Most of the people we provide chiropractic services to in the Telegraph Hill Area of San Francisco spend most of their day sitting in front of a computer for too damn long. This is very difficult on the body. Not to mention, the low back takes most of the pressure.
Sciatica occurs when pressure is put on the sciatic nerve root. Sciatica is pain that travels down one or both legs. Did you know?
The sciatic nerve is the largest nerve in the body.
The sciatic nerve is formed by branches of nerves that exit from in between the bones in your low back. Pressure on these hypersensitive nerves can cause pain, numbness, tingling, or weakness in the legs.
What is the Cause?
The primary cause of sciatica is a herniated disc in the lumbar spine (low back) or as you may commonly know as a disc bulge. A herniated or bulging disc is a condition whereby the center gelatinous portion of the spinal disc pushes through the fibrous contained walls of the disc and agitates the spinal nerve roots.
A disc herniation can happen from a trauma such as a car crash, sports injury, or slip and fall. Or, more commonly, develop over time from abnormal wear and tear due to poor ergonomics or sleeping postures, stress, and lack of rest, and other lifestyle choices.
Sitting Is The New Smoking
Obesity is a primary cause of back pain, sciatica, and disc herniations because it puts relentless stress on the joints of the spine, muscles, ligaments, and tendons. Anup Kanodia, a physician at Ohio State University’s Wexner Medical Center said, “Sitting is the new smoking.” According to the study, every hour of television that people watch, presumably while sitting, cuts about 22 minutes from their lifespan, while it is estimated that smokers shorten their lives by about 11 minutes per cigarette.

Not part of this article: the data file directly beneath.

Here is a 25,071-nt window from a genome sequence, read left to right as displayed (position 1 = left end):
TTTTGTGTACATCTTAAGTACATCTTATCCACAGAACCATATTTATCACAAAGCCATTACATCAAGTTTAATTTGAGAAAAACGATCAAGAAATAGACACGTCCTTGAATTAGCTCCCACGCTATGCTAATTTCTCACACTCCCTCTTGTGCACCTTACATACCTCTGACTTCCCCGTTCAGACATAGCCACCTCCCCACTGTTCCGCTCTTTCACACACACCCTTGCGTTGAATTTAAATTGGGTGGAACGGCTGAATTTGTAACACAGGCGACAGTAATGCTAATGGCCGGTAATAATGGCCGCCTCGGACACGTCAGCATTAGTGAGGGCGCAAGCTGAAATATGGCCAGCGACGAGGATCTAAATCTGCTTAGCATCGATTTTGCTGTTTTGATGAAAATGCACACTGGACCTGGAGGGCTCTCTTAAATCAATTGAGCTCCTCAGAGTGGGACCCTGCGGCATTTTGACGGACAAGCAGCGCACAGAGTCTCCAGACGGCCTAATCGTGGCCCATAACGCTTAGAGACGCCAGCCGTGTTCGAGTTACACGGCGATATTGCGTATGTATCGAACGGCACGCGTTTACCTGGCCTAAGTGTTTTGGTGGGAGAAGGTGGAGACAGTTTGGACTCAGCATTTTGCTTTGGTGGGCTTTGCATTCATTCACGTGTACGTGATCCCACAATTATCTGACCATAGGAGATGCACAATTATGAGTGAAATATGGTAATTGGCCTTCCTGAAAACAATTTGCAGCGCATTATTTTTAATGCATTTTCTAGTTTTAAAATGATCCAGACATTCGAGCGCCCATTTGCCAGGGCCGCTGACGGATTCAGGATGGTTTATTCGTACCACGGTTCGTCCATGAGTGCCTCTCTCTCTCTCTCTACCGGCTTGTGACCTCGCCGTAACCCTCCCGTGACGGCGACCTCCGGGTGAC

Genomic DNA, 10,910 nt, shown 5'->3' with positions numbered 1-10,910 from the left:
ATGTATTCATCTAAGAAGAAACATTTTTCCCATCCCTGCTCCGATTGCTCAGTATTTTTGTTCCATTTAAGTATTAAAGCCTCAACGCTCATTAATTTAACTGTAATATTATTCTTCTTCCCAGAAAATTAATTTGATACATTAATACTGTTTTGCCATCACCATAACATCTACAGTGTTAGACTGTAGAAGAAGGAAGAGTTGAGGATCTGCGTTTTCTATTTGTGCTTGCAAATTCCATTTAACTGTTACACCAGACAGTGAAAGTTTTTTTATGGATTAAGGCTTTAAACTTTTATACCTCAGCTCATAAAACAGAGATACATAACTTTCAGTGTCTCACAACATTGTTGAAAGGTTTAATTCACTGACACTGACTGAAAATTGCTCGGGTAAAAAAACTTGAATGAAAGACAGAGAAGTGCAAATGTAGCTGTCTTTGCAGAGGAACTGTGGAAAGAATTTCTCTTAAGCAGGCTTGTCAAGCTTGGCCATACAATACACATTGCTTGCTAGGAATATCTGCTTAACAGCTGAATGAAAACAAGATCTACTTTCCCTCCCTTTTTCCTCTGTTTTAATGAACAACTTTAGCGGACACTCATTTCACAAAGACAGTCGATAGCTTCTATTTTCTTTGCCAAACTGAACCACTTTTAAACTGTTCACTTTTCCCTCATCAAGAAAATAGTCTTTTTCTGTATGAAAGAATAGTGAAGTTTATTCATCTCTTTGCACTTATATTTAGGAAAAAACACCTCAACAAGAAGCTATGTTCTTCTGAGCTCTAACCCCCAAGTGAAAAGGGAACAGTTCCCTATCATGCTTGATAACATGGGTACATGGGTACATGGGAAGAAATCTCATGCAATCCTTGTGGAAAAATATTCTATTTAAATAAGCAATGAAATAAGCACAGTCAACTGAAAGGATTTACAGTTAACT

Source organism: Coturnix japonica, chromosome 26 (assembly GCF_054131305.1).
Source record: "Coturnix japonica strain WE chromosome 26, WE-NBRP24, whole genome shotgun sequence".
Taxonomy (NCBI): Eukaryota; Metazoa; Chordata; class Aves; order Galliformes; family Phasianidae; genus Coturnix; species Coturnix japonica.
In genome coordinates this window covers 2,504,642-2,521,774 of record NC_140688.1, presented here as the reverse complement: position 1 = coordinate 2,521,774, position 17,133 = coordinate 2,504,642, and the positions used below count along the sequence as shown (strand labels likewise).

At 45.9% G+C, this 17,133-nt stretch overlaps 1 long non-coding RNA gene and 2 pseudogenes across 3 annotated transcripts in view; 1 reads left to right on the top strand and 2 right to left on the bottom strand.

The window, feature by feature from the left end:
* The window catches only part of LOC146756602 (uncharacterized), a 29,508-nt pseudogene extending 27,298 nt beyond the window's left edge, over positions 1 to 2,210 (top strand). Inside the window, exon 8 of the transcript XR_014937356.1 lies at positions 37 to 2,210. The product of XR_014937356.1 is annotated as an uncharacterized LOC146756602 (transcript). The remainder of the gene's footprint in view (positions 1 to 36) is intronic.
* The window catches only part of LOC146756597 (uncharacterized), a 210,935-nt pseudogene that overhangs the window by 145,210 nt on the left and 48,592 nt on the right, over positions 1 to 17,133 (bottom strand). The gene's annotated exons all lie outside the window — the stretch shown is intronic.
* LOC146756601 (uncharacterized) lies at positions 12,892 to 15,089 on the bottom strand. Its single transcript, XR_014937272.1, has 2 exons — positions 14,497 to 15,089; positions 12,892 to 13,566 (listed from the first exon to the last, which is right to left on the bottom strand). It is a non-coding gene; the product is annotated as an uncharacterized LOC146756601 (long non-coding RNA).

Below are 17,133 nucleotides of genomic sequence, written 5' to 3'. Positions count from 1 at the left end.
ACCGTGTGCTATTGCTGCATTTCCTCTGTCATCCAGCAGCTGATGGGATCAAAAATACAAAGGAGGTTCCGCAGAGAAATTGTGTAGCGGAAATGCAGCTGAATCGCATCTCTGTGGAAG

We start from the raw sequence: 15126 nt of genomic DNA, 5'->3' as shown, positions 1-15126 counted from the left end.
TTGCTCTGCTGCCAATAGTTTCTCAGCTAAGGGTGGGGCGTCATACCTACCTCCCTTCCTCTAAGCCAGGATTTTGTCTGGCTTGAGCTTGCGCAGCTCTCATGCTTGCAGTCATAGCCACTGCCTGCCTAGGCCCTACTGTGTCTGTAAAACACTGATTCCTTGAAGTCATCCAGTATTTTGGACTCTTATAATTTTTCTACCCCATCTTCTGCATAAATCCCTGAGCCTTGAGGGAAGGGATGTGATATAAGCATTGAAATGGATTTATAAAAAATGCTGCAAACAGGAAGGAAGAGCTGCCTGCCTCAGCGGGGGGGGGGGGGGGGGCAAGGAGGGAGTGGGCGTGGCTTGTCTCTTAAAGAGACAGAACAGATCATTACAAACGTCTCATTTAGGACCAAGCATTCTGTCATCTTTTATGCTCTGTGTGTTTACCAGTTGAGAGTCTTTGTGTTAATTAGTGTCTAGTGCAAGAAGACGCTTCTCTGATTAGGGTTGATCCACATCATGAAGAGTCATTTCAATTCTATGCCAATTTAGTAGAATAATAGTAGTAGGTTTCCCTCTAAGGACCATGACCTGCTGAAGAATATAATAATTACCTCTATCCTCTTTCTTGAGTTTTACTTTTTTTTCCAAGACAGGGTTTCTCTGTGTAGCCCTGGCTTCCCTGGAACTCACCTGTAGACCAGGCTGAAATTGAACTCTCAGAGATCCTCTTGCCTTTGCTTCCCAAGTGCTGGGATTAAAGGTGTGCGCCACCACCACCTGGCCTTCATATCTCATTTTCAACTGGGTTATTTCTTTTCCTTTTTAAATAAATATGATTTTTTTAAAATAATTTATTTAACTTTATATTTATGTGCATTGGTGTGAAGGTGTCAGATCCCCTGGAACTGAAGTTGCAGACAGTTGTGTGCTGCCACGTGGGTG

Sitting all day for years can have a big impact on your body too. More so if you are overweight or live an unhealthy lifestyle.
There are things you can do to fix the negative effects of sitting for long periods. Exercise is high on the list. Chiropractic adjustments are at the top of the list followed closely by acupuncture treatment. Standing is not necessarily the answer. Frequent breaks are helpful. Using your breaks to stretch and walk around in between sitting is very effective. Proper hydration and eating plenty of anti-inflammatory foods can help too.
Unfortunately, prolonged sitting has also been linked to heart attacks, strokes, and even cancer. The moral of the story is that we need to keep our bodies moving. Doing so will not only reduce the odds of developing sciatica but it will also be good for your mind and body.
Also published on Medium.